What does “Girl on Fire” mean to you?
If you’re a diehard fan of #TheHungerGames you can thank me for the opportunity to reminisce about Katniss Everdeen heroically entering Panem in flames representing District 12 (R.I.P. Cinna). Or if you love R&B, “Girl on Fire” may have you channeling your inner Alicia Keys.
When I hear the phrase, “Girl on Fire” the first thing that comes to mind is Thailand’s Lantern Festival. Why? A few years ago I traveled to Chiang Mai, Thailand to participate in this #stunning #majestic #epic festival known as Yi Peng. During the ceremony, I not only watched lanterns float beautifully into the sky, I witnessed a girl’s head catch on fire… and she didn’t have a clue until after I put it out with my bare hands. Here’s how it all went down:
After I booked a trip to Southeast Asia with a friend, we discovered our dates overlapped with the Yi Peng Lantern Festival in Chiang Mai. It was a no-brainer, we had to go! The problem for us was that getting information was difficult and the details were confusing. We couldn’t figure out the actual dates, if it was the same thing as another festival called Loi Krathong or even where it was held. When we finally arrived in Chiang Mai the locals got us up to speed.
- Yi Peng (also spelled Yee Peng) and Loi Krathong (also Loy Krathong) are festivals that take place during the full moon on the 12th month of the Thai Lunar Calendar (usually in November).
- Loi Krathong is celebrated in the greater Southeast Asia region while Yi Peng is just celebrated in northern Thailand.
During Yi Peng, lanterns are released into the night sky; for
- Loi Krathong, candlelit handmade boats known as kathrongs are released into bodies of water.
- Typically there are two main Yi Peng lantern festivals that take place at Mae Jo University – a local release that is free, and one specifically organized for tourists that costs money.
Once we figured things out, we opted to attend the free, local Yi Peng Lantern Festival. If you have the option, I would definitely recommend this route to save money, however, and this is a big however, last year the free event was actually canceled last minute. I got hit up by a ton of travelers frantically looking for tickets to the tourist event, but tickets were sold out months in advance. The unpredictability of the free release makes it a good idea to buy tickets in advance.
Okay, now that I’ve warned you, back to my Yi Peng experience. On the day of the event my friend and I shared a van with a group of ESL teachers to get to Mae Jo University. One of them was Jen… the future “Girl on Fire.” When we arrived to the university our group walked on a gravel path toward the fields where the main event was being held. The route was lined with local vendors selling food and lanterns (under $5 USD each) made of biodegradable, tissue-like rice paper. With every step closer, an electric energy continually grew among the crowd – everyone was excited, eager and smiling!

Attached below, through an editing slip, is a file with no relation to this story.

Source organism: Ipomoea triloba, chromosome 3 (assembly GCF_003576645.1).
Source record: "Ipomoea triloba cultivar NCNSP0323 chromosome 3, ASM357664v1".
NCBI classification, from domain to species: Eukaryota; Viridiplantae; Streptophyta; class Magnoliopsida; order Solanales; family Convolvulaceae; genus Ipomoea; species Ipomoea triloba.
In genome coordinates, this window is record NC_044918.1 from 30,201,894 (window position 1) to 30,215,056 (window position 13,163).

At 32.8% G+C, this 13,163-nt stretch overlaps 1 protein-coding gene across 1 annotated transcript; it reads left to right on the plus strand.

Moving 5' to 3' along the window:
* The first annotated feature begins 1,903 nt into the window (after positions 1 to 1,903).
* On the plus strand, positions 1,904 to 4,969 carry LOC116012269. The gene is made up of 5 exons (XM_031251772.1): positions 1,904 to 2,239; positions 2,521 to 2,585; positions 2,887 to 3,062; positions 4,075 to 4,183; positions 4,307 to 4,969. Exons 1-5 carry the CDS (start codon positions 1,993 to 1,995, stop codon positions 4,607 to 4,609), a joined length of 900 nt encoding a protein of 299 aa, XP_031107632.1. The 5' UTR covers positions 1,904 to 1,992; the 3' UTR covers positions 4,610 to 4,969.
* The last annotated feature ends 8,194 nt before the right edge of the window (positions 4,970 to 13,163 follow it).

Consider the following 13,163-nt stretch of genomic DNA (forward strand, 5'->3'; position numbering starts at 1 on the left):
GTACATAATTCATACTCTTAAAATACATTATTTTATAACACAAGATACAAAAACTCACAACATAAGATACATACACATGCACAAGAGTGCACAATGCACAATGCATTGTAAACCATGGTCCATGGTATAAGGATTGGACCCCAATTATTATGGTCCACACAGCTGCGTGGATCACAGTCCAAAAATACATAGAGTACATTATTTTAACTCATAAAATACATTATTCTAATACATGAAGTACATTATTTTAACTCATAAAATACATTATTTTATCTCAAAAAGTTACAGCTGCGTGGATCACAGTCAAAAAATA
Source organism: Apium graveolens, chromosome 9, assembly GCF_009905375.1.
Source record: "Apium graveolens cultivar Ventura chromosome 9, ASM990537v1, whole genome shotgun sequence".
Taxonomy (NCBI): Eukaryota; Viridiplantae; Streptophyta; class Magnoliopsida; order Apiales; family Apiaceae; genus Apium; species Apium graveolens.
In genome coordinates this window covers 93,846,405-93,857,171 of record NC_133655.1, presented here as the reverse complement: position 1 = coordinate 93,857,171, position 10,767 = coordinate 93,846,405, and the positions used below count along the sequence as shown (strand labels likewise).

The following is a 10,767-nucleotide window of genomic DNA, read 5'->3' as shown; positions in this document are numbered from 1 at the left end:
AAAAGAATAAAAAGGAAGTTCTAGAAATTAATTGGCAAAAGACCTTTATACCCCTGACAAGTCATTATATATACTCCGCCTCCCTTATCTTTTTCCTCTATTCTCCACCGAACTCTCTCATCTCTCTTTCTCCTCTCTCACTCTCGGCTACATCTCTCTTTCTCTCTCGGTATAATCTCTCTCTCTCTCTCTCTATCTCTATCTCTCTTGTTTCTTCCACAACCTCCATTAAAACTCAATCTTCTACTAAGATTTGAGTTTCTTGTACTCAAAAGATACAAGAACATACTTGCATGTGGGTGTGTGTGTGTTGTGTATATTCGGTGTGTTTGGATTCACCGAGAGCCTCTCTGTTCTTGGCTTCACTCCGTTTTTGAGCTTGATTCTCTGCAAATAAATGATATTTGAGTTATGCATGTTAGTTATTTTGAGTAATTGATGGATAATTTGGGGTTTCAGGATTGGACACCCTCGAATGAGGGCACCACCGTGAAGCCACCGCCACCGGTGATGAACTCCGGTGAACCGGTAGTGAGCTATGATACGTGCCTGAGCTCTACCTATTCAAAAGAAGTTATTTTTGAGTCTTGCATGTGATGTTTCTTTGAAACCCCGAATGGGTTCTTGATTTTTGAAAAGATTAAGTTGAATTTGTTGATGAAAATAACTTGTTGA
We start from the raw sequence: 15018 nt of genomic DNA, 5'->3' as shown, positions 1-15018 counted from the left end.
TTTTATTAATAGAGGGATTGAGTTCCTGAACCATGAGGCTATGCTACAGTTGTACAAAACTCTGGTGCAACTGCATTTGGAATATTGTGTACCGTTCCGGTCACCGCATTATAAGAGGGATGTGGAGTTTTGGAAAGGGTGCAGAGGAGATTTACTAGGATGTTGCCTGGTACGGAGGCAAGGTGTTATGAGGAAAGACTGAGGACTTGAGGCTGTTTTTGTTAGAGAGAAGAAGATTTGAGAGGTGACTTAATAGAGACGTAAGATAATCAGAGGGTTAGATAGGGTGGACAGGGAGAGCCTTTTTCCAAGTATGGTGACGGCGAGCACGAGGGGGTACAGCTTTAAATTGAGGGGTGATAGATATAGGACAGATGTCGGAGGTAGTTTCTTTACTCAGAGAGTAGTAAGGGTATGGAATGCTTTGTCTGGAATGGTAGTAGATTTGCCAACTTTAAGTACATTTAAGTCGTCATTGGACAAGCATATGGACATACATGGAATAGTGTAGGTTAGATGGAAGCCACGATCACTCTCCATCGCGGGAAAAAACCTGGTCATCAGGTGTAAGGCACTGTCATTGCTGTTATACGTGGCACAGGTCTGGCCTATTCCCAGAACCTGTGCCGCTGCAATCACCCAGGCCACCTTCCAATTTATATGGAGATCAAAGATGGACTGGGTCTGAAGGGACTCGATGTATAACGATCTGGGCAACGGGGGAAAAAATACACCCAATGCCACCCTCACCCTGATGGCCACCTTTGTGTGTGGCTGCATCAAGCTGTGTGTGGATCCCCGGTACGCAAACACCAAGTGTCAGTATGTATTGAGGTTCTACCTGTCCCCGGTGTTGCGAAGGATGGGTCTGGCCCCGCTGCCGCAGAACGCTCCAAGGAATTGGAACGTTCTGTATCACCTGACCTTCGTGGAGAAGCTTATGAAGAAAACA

We picked a spot on the Coachella-esque grassy fields where we were surrounded by roughly 5,000 other attendees. The large, open space was lined by trees (not university buildings) giving us an unobstructed view of the sky and full moon. The crowd was a diverse mix of local Thai residents and global tourists – all ranging in age from toddlers to elderly.
What we didn’t realize was Yi Peng isn’t just about the lantern release. Hours before sunset and the “big moment” thousands of people gather in prayer and meditation as a part of ceremonies that pay respect to Buddha. Although there were a lot of tourists, the experience didn’t feel touristy. Participating in the traditional ceremonies and centering myself to be present in the moment helped to keep it a uniquely authentic experience.
When it actually was time for the “first release” – the moment everyone had been waiting for – we gathered around lit torches that provided the flame to light our own lanterns. Everyone was told to start lighting the lanterns, but to not let them go… yet. As the minutes passed, the once dark field became illuminated by hundreds of lanterns, and then thousands. After 10 minutes of lantern lighting the entire place was glowing and the countdown began: 5, 4, 3, 2, 1… let go!
As I stared into the sky, I was completely blown away by the beauty of the floating lanterns: the real life event that inspired the scene in Disney’s Tangled. As I continued watching the lanterns I noticed nearly everyone was glued to the sky, many trying to capture it on their phones. And then I saw it! Out of the corner of my eye, just a few feet away from me, there was a large flame. At first I thought it was the torch, but then I realized it was moving. It was a female holding her phone to the sky as her head of hair was going up in flames!
Even with a “Girl on Fire” scare, Yi Peng was incredibly spiritual and moving, which I honestly didn’t expect. The purpose behind the festival is to reflect on life and to then release lanterns as a symbol of letting go of negative energy, representing a new beginning. It truly is a once-in-a-lifetime travel experience: visually stunning and emotionally powerful.
So, if you ever head to Yi Peng (which you should!), watch out for those torches.
This article originally appeared on Janbala.com